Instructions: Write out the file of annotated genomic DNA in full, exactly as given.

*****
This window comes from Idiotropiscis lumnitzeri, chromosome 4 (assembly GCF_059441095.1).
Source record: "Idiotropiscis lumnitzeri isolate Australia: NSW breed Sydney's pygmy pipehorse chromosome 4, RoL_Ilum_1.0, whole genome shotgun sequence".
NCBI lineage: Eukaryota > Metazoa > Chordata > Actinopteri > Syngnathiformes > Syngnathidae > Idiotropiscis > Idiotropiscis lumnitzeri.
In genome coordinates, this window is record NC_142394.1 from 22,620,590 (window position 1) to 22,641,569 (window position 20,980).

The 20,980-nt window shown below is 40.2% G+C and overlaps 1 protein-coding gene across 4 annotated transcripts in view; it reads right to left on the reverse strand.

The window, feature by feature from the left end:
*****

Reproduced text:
This window comes from Idiotropiscis lumnitzeri, chromosome 4 (assembly GCF_059441095.1).
Source record: "Idiotropiscis lumnitzeri isolate Australia: NSW breed Sydney's pygmy pipehorse chromosome 4, RoL_Ilum_1.0, whole genome shotgun sequence".
NCBI lineage: Eukaryota > Metazoa > Chordata > Actinopteri > Syngnathiformes > Syngnathidae > Idiotropiscis > Idiotropiscis lumnitzeri.
In genome coordinates, this window is record NC_142394.1 from 22,620,590 (window position 1) to 22,641,569 (window position 20,980).

The 20,980-nt window shown below is 40.2% G+C and overlaps 1 protein-coding gene across 4 annotated transcripts in view; it reads right to left on the reverse strand.

The window, feature by feature from the left end: